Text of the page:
While the turnovers are baking, mix milk, confectioners' sugar, white sugar, and vanilla together, stirring to dissolve any lumps, then set aside.
Cool turnovers on a rack for about 15 minutes, then drizzle this icing over them. Makes eight servings.
Guava Glazed Pork Tenderloin With Cilantro Salsa
1 tbsp canola oil
1 tbsp minced onion
1 minced garlic clove
1/2 cup water
3/4 cup chopped guava paste
1 tbsp ketchup
1 tsp cayenne pepper
1 tbsp soy sauce
Salt, to taste
Two 3/4-pound pork tenderloins
1/2 cup cilantro, chopped
1/3 cup canola oil
1/4 cup white wine vinegar
1/4 cup diced sweet onion
2 tbsp chopped chives
2 jalapeÃ±os, minced
1 garlic clove, finely minced
salt to taste
Heat oil in a small saucepan, then add onion, cooking over medium heat just until onions are softened; add garlic and reduce heat to low.
Add water and guava paste and continue cooking and stirring until paste dissolves; about 5 minutes.
Stir in ketchup, cayenne, soy sauce until smooth, then salt to taste.
Set pork tenderloins in a glass baking dish and brush with half the guava glaze and let sit for 15 minutes.
Heat an indoor or outdoor grill pan and grill tenderloins about 15 to 20 minutes, turning and brushing with remaining glaze until brown on all sides and cooked through.
Transfer pork to a platter, cover with foil loosely and let stand for 10 minutes.
Prepare salsa by mixing cilantro, oil, vinegar, onion, chives, jalapeÃ±os, and garlic in a bowl, then season with salt if necessary.
Slice pork thinly and garnish with cilantro salsa.
Easy Guava Oatmeal Bars
1 cup light brown sugar, well-packed
2 cups flour
1/2 tsp baking soda
1/4 tsp salt
2 cups rolled oats
1 cup softened butter
14 oz or more guava paste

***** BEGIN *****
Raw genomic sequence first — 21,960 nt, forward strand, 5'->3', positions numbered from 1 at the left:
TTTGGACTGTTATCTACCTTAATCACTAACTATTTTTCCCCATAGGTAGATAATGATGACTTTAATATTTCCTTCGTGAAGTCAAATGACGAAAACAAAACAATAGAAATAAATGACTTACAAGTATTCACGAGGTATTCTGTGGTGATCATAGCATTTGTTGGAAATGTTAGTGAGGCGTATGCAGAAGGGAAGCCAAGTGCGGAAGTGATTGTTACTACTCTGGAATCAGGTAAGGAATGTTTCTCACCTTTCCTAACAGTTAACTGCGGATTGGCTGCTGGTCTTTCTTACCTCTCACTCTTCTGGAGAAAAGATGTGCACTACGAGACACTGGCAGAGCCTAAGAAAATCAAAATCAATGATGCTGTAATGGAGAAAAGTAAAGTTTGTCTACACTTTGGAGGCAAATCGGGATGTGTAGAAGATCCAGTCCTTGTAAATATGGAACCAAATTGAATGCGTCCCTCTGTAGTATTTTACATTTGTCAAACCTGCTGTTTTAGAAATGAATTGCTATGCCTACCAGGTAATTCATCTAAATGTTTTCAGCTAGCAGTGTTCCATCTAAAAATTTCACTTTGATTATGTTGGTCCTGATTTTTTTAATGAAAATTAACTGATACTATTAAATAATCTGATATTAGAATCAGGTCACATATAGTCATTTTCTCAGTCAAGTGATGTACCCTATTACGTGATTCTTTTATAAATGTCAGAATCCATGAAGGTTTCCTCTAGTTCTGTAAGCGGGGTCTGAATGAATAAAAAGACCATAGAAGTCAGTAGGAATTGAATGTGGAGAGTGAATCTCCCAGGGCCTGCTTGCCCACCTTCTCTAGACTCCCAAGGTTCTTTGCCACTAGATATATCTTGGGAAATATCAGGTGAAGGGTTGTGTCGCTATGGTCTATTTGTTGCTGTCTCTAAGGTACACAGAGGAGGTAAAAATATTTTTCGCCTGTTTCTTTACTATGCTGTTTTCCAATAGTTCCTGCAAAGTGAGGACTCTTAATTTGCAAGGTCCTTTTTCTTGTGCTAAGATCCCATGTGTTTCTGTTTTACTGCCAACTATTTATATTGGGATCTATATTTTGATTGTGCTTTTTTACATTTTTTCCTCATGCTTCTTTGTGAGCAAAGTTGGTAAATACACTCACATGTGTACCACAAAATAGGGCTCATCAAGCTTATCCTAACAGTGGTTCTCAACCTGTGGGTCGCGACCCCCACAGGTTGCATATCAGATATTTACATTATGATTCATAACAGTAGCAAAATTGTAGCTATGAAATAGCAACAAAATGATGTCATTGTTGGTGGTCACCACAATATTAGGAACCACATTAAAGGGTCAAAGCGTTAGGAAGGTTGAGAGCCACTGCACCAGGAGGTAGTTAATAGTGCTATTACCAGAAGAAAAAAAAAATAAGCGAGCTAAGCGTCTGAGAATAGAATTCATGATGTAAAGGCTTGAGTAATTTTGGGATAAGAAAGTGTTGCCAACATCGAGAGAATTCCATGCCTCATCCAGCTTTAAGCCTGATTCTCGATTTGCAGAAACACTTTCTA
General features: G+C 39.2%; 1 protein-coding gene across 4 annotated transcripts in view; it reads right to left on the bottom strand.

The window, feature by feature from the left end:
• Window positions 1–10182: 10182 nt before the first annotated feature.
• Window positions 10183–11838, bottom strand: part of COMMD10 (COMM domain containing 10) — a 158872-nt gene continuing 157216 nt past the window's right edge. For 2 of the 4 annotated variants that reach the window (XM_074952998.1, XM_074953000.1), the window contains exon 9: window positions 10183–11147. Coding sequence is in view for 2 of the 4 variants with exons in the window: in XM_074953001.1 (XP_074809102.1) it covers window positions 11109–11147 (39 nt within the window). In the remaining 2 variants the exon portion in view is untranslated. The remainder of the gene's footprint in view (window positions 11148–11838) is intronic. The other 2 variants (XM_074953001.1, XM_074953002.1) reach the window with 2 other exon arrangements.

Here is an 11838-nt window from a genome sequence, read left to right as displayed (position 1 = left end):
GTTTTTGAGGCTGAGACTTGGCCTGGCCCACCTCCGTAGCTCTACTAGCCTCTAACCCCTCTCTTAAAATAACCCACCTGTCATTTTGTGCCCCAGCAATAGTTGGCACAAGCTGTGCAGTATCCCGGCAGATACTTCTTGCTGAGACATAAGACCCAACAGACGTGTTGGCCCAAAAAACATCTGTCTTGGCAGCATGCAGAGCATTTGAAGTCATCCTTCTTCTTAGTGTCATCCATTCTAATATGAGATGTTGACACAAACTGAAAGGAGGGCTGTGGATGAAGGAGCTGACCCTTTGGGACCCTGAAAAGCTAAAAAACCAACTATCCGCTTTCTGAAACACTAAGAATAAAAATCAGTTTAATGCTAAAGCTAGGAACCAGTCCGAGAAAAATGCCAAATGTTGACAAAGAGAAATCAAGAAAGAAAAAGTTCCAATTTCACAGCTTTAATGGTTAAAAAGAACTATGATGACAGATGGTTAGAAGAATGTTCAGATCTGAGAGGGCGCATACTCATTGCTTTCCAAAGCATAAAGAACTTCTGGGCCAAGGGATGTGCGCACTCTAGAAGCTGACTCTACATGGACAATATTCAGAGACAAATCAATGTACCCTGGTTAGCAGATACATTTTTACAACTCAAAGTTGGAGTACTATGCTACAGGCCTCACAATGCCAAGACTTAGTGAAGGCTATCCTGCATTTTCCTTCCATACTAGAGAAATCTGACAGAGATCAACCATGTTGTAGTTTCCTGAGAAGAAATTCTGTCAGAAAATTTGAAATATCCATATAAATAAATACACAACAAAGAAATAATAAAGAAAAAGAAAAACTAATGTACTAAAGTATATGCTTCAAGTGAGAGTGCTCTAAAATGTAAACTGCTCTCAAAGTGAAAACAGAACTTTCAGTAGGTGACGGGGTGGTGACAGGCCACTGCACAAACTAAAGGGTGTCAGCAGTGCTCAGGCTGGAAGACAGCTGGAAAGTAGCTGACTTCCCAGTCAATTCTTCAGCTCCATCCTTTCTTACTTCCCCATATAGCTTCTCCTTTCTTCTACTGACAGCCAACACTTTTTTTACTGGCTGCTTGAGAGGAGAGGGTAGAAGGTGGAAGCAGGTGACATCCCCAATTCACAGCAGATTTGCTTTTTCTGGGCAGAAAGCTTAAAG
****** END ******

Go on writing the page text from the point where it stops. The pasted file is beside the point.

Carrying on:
Preheat oven to 350 degrees F. Line 9x13 baking pan with parchment paper, then lightly spray paper with cooking oil.
Combine brown sugar, flour, baking soda, salt, and rolled oats in a large bowl.
Cut butter into dry mixture with a pastry blender until mixture is a crumb-like texture.
Press half this mixture into prepared baking pan.
Slice guava paste evenly to cover the crust, putting within 1/4 inch of the edge of crust in baking pan.
Sprinkle remaining crust mix over guava paste layer, then press down lightly with the back of a spatula or fork.
Bake in preheated oven for 35 to 40 minutes, until crust is light brown.
Cool in pan on a wire rack before cutting into bars.
Yields from 16 to 24 bars, depending on size cut.
Easiest Guava Dip
1 8-oz package Cream Cheese, softened
1/3 cup guava jelly
Using an electric mixer, beat cream cheese on medium speed until creamy, then add guava jelly and mix well.
Cover and refrigerate for several hours until chilled.
Serve as a spread with crackers or as a dip for assorted fresh fruit.
1 2/3 cups sugar, divided
1 cup graham cracker crumbs
1 tablespoon butter, melted
1/2 cup water
1/2 cup fresh lime juice
12 ounces guava paste, cut into small pieces
5 large egg whites, divided
1/2 cup reduced-fat sour cream
2 (8-ounce) packages 1/3-less-fat cream cheese, softened
1 1/2 teaspoons vanilla extract
1/8 teaspoon salt
Combine 1/3 cup sugar, crumbs, and butter. Press mixture into bottom and 1/2 inch up sides of a 9-inch spring form pan coated with cooking spray. Bake at 400Â° for 7 minutes. Cool on a wire rack.
Reduce oven temperature to 325Â°.
Combine 1/3 cup sugar, 1/2 cup water, juice, and guava paste in a small saucepan; bring to a boil. Reduce heat, and simmer 5 minutes, stirring occasionally. Cool slightly. Pour mixture into a blender, and process until smooth. Cool completely. Stir in 1 egg white.
Combine remaining 1 cup sugar, sour cream, and cheese in a medium bowl; beat with a mixer at low speed until smooth. Beat in vanilla and salt. Gradually add remaining 4 egg whites, beating well after each addition. Pour cheese mixture into prepared pan. Drizzle guava mixture over cheese mixture; swirl mixtures using the tip of a knife. Bake at 325Â° for 45 minutes or until cheesecake center barely moves when touched.
Turn oven off; cool cheesecake in closed oven 30 minutes. Remove cheesecake from oven. Run a knife around outside edge. Cool to room temperature. Cover and chill at least 8 hours before serving.